Posted By QEII National Trust | October 25, 2018

The Duke and Duchess will compete in a gumboot throw competition after dedicating a protected native forest to the Queen’s Commonwealth Canopy at an event hosted by QEII National Trust.

Mike Jebson, QEII National Trust CEO says “we wanted to give the Royal couple a taste of rural New Zealand, and there’s nothing more quintessentially Kiwi than a gumboot throw!”

The Royal couple will captain teams made up of school children who are also planting native trees with the Duke and Duchess as part of the event. Teams will compete for the ‘QEII National Trust Gumboot throw’ trophy, which will be awarded to the winning team to keep.

There has been speculation about the appropriateness of hosting a gumboot throw near Auckland, when Taihape is generally considered to be the gumboot throw capital of New Zealand (and some would say the world!).

“I know gumboot throws are something usually associated with Taihape, but rest assured, we have the blessing of Andrew Watson, Mayor of Rangitikei, to run this competition. Andy was pleased to hear that even though the couple couldn’t make it to Taihape, that gumboots would feature in the royal itinerary,” says Jebson.

Further information on QEII National Trust and the Queen’s Commonwealth Canopy

QEII works in partnership with landowners to protect native biodiversity on their properties, forever. The landowner retains ownership of the land they are protecting. We provide the legal protection.

QEII National Trust has been endorsed to deliver New Zealand’s contribution to the Queen’s Commonwealth Canopy Initiative (QCC). The QCC is an initiative to mark Queen Elizabeth II’s long reign and leadership of the Commonwealth. The QCC aims to create a network of native forest throughout the Commonwealth, and QEII is the link to the QCC in New Zealand.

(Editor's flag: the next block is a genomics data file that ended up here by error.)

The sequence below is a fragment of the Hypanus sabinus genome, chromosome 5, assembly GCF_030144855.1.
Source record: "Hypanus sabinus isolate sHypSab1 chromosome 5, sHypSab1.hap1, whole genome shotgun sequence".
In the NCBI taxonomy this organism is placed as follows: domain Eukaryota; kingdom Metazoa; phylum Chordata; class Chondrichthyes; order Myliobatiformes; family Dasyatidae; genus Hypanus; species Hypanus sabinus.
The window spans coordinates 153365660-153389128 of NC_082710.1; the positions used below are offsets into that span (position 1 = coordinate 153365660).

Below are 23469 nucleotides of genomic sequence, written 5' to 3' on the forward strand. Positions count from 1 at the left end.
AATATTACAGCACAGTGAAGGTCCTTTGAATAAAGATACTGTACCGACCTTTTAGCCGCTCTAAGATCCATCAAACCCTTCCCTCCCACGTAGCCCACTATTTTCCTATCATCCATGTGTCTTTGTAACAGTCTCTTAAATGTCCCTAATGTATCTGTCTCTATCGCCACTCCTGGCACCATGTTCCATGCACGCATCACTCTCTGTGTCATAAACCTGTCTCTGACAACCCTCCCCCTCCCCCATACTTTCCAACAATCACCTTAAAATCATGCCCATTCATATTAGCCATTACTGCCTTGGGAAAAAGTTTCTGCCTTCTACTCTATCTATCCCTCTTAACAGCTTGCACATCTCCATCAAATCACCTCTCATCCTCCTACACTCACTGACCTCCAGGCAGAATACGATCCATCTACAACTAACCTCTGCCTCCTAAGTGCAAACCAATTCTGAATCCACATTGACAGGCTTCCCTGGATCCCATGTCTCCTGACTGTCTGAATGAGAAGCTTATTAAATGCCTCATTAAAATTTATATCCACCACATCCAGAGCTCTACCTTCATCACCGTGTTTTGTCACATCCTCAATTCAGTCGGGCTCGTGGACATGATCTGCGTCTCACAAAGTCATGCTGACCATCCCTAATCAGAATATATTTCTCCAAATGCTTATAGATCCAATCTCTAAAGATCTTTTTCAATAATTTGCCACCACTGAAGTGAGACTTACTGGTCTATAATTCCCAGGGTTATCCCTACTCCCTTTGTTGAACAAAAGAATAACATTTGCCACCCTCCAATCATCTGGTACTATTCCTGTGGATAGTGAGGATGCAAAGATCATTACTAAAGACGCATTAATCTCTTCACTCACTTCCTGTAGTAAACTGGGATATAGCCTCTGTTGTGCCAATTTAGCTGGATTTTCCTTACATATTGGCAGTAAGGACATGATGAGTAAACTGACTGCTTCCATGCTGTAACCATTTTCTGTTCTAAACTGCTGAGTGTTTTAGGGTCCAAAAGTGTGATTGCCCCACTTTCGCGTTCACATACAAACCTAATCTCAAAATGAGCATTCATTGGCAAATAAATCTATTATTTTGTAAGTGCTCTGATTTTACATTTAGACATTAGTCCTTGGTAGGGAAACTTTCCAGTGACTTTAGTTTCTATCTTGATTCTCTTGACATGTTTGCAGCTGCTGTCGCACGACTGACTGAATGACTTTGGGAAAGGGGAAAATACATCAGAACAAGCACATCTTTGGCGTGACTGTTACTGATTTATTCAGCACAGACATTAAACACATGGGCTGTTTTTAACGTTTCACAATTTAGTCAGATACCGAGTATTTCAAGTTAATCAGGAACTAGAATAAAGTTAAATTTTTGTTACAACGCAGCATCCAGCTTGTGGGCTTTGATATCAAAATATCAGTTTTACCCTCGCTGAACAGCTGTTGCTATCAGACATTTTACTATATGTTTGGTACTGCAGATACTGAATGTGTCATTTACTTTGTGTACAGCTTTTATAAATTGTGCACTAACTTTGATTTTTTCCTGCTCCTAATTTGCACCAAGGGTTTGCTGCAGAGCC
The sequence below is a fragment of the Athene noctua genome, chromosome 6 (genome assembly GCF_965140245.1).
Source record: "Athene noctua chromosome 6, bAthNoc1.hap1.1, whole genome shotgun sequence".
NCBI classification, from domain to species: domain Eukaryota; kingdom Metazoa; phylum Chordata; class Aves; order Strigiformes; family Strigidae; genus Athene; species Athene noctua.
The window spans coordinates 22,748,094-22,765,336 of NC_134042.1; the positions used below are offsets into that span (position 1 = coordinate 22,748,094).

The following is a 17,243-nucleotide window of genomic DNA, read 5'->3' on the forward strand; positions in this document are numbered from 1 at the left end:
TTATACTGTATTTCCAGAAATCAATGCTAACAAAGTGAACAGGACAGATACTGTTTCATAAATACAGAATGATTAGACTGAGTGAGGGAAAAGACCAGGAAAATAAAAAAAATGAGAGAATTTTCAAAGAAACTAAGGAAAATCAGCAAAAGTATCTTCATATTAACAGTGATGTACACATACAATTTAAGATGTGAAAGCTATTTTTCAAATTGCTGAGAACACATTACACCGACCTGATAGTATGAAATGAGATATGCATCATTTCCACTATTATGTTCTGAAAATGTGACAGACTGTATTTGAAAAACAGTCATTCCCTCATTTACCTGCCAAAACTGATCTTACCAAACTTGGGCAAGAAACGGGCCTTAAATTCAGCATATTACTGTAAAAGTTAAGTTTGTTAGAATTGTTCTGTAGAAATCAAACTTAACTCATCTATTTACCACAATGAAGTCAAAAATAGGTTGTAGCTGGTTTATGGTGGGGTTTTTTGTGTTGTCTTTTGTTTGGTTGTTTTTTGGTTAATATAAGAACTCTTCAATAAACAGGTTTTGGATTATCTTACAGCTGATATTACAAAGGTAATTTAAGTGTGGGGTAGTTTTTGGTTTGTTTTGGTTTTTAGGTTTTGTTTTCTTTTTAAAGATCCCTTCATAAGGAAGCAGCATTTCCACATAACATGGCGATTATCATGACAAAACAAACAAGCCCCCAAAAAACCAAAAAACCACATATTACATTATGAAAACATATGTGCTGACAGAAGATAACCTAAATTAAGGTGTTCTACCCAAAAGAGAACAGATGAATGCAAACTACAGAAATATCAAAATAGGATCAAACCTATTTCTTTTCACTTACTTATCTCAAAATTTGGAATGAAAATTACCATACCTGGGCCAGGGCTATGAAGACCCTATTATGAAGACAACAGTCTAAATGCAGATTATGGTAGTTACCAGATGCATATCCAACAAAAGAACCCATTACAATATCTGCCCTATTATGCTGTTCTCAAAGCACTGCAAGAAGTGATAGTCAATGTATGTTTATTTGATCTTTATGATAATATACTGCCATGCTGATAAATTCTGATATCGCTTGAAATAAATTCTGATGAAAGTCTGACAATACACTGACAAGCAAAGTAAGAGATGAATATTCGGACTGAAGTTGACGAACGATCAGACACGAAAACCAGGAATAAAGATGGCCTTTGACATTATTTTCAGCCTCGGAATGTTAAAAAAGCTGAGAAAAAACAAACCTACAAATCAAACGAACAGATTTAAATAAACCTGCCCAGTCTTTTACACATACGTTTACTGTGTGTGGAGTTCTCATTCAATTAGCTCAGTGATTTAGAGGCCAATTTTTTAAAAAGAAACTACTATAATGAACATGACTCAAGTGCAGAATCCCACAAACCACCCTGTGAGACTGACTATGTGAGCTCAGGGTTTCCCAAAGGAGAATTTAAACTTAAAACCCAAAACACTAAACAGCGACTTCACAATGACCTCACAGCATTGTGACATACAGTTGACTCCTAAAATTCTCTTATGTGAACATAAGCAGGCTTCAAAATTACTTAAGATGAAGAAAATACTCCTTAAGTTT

QEII has a proud three-year involvement with the QCC programme through establishing a special class of covenant to protect significant areas of indigenous forest.  We’ve worked with private landowners to establish a series of protected native forests under the QCC banner.

Over the last three years QEII has approved 44 Queens Commonwealth Canopy covenants all across Aotearoa protecting 2,831ha in total of different types of native forest on private land.  The average size of these protected forests is 64ha and the largest single area that has been protected under this programme is 613ha.  All these forests met national priorities for biodiversity protection on private land, and many will be habitat for endangered species such as kiwi.  They make a hugely important contribution to the protection of New Zealand’s unique biodiversity.

Images of the trophy and native forest available here.